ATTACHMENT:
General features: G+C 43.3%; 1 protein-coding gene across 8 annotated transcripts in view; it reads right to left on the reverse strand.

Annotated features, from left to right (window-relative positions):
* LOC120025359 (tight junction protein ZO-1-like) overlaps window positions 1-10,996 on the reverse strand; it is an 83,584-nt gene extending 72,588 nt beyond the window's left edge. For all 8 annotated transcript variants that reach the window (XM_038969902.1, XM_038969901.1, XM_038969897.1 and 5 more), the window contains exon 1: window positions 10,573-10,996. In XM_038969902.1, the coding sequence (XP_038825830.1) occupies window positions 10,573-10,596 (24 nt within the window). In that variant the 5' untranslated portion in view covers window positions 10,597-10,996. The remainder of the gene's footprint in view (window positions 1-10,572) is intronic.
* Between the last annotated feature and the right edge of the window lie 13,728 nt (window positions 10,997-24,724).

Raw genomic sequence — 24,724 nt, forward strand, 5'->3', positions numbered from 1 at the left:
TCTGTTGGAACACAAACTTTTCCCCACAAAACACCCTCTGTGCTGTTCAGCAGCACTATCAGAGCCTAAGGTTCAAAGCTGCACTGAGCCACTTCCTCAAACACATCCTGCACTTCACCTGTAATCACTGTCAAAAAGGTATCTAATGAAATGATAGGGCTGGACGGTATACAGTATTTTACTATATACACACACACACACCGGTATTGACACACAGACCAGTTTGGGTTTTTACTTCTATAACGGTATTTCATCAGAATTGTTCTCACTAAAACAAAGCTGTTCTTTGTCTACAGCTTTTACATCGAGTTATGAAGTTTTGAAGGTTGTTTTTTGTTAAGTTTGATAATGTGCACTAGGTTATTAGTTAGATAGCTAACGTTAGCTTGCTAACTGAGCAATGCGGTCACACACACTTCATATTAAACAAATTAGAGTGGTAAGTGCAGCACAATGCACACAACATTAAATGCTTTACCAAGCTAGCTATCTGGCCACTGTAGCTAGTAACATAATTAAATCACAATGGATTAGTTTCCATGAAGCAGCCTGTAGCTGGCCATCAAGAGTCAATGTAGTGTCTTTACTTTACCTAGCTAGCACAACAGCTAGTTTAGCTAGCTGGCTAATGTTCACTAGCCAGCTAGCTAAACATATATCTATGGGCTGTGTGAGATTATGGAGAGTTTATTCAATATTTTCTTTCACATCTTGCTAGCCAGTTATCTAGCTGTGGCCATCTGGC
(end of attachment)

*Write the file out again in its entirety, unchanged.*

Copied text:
General features: G+C 43.3%; 1 protein-coding gene across 8 annotated transcripts in view; it reads right to left on the reverse strand.

Annotated features, from left to right (window-relative positions):
* LOC120025359 (tight junction protein ZO-1-like) overlaps window positions 1-10,996 on the reverse strand; it is an 83,584-nt gene extending 72,588 nt beyond the window's left edge. For all 8 annotated transcript variants that reach the window (XM_038969902.1, XM_038969901.1, XM_038969897.1 and 5 more), the window contains exon 1: window positions 10,573-10,996. In XM_038969902.1, the coding sequence (XP_038825830.1) occupies window positions 10,573-10,596 (24 nt within the window). In that variant the 5' untranslated portion in view covers window positions 10,597-10,996. The remainder of the gene's footprint in view (window positions 1-10,572) is intronic.
* Between the last annotated feature and the right edge of the window lie 13,728 nt (window positions 10,997-24,724).

Raw genomic sequence — 24,724 nt, forward strand, 5'->3', positions numbered from 1 at the left:
TCTGTTGGAACACAAACTTTTCCCCACAAAACACCCTCTGTGCTGTTCAGCAGCACTATCAGAGCCTAAGGTTCAAAGCTGCACTGAGCCACTTCCTCAAACACATCCTGCACTTCACCTGTAATCACTGTCAAAAAGGTATCTAATGAAATGATAGGGCTGGACGGTATACAGTATTTTACTATATACACACACACACACCGGTATTGACACACAGACCAGTTTGGGTTTTTACTTCTATAACGGTATTTCATCAGAATTGTTCTCACTAAAACAAAGCTGTTCTTTGTCTACAGCTTTTACATCGAGTTATGAAGTTTTGAAGGTTGTTTTTTGTTAAGTTTGATAATGTGCACTAGGTTATTAGTTAGATAGCTAACGTTAGCTTGCTAACTGAGCAATGCGGTCACACACACTTCATATTAAACAAATTAGAGTGGTAAGTGCAGCACAATGCACACAACATTAAATGCTTTACCAAGCTAGCTATCTGGCCACTGTAGCTAGTAACATAATTAAATCACAATGGATTAGTTTCCATGAAGCAGCCTGTAGCTGGCCATCAAGAGTCAATGTAGTGTCTTTACTTTACCTAGCTAGCACAACAGCTAGTTTAGCTAGCTGGCTAATGTTCACTAGCCAGCTAGCTAAACATATATCTATGGGCTGTGTGAGATTATGGAGAGTTTATTCAATATTTTCTTTCACATCTTGCTAGCCAGTTATCTAGCTGTGGCCATCTGGC